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Home : News : News
NEWS | April 19, 2013

Sequestration real, though effects not hitting home yet

By L.A. Shively JBSA-FSH News Leader

Although sequestration hit March 1, government offices remain open, looming furloughs have been delayed, curtailed military tuition assistance was reinstated and the federal government was funded through the rest of this fiscal year.

As a result, much of the ballyhoo surrounding sequestration seems distant, even unreal, like the clamor rising from heated disputes between opposing political parties over how to manage the federal debt. But make no mistake, the battle is real, lines have been drawn and the outcome is not completely clear yet.

So, what exactly is that dark cloud known as sequestration?

The battle is over how the federal budget - revenue from income taxes, payroll taxes, corporate taxes, customs duties and excise taxes - is spent.

Sequestration is an across-the-board series of automatic cuts to federal spending equal to $109 billion per fiscal year, originally signed into law as part of the Budget Control Act of 2011. The intent of sequestration was to rein in federal spending that has reached nearly $17 trillion.

Sequestration was originally slated to kick in Jan. 1 and cut $109 billion this fiscal year and each following fiscal years for a total of 10 years.

According to Jeffrey Zients, deputy director for management of the Office of Management and Budget, bipartisan majorities in the U.S. House and Senate voted for sequestration as a mechanism to force Congress and the president to work together on a balanced budget and further deficit reduction. Although the president signed the Act into law, sequestration was never intended to be implemented.

"Yet, a year and a half has passed and the Congress still has failed to enact balanced deficit reduction legislation that avoids sequestration," Zients wrote in a letter to House Speaker John Boehner.

Labeling sequestration a "blunt and indiscriminate instrument" Zients described the cuts required as deeply destructive to national security, domestic investments and core governmental functions.

Lawmakers delayed the start of sequestration and lowered cuts via a House continuing resolution that settled on $85 billion instead and gave agencies more flexibility with allocating their funds. That legislation expired March 27, but the House passed a second resolution providing funding through September.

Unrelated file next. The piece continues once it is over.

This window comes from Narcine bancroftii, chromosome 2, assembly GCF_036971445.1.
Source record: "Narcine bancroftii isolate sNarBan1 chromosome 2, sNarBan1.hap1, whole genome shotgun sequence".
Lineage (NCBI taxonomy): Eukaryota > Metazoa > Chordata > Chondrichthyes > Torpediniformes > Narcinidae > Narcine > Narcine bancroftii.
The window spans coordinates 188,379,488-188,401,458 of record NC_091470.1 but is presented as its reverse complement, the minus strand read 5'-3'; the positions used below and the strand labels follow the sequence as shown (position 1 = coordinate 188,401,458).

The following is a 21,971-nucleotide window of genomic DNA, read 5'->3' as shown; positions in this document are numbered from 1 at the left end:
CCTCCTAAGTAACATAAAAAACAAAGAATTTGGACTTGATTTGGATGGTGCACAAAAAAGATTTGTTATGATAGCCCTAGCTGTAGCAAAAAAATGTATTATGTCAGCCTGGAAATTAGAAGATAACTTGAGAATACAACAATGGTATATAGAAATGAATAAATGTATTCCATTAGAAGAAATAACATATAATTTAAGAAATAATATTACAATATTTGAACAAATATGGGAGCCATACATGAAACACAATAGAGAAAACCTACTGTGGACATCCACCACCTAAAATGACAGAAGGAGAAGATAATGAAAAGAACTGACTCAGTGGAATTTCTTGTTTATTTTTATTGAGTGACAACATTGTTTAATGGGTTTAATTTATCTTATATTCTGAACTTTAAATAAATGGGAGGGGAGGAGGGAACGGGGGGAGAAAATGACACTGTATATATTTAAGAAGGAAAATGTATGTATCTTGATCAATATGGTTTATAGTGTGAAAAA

Both resolutions are good news, but agencies will still have to trim programs and furlough employees in order to balance the federal budget as per sequestration over the next 10 years. Sequester cuts are slated to trim $109 billion each fiscal year and are supposed to amount to $1.2 trillion.

No programs are supposed to be cut; only scaled back under sequestration and cuts are supposed to be distributed evenly between domestic and defense programs, with about half affecting defense discretionary spending such as funds for purchasing weapons, base operations and construction.

Certain low-income programs like Aid for Women, Infants and Children and the Low Income Home Energy Assistance Program are subject to cuts while others such as Social Security, Medicaid, welfare and food stamps are exempt from sequestration.

Military salaries are exempt, but some benefits such as TRICARE will be affected for a small percentage of beneficiaries due to service area reductions.

Although widespread economic constriction has not been felt as a result of the sequester and the U.S. stock market recently rose to a record high in March, Defense Secretary Chuck Hagel said the sequester "is already having a disruptive and potentially damaging impact on the readiness of the force," during a speech at the National Defense University, Fort McNair, Washington D.C.

Defense Department maintenance, training, research and development, military capabilities and program costs will be impacted Hagel said during his speech. Federal civilian personnel will be furloughed for 14 days. A furlough, unpaid time off, may affect pay and leave accrual.

Hagel said furlough notices will be sent in early May and though he wished he had other options, the move would save the department an immediate $2.5 billion. Furloughs are expected to begin in June and last until Sept. 30.

Stephen Fuller, director of the Center for Regional Analysis at George Mason University, explained in an interview that the economic impact will be more visible after furloughs go into effect and after current government contracts expire as there is little money to renew those contracts.

"The full impacts of cuts this year won't be felt this year, but they'll be felt and will be measurable sometime in the future," Fuller said.

During a press conference, White House spokesman Jay Carney insisted that the effects of sequestration were hard to measure because budget cuts were a "moving picture."

"When you're dealing with these kinds of across-the-board forced budget cuts in the middle of a fiscal year and you're having to make all sorts of adjustments to account for them and to reduce your expenditures accordingly," Carney said, "that can be on the plus side where furloughs may take place a little later, or on the minus side where things may be more immediate.

"There are constant adjustments being made at each agency as they deal with their budget in terms of what the impacts of sequester are," Carney said. "But they are real."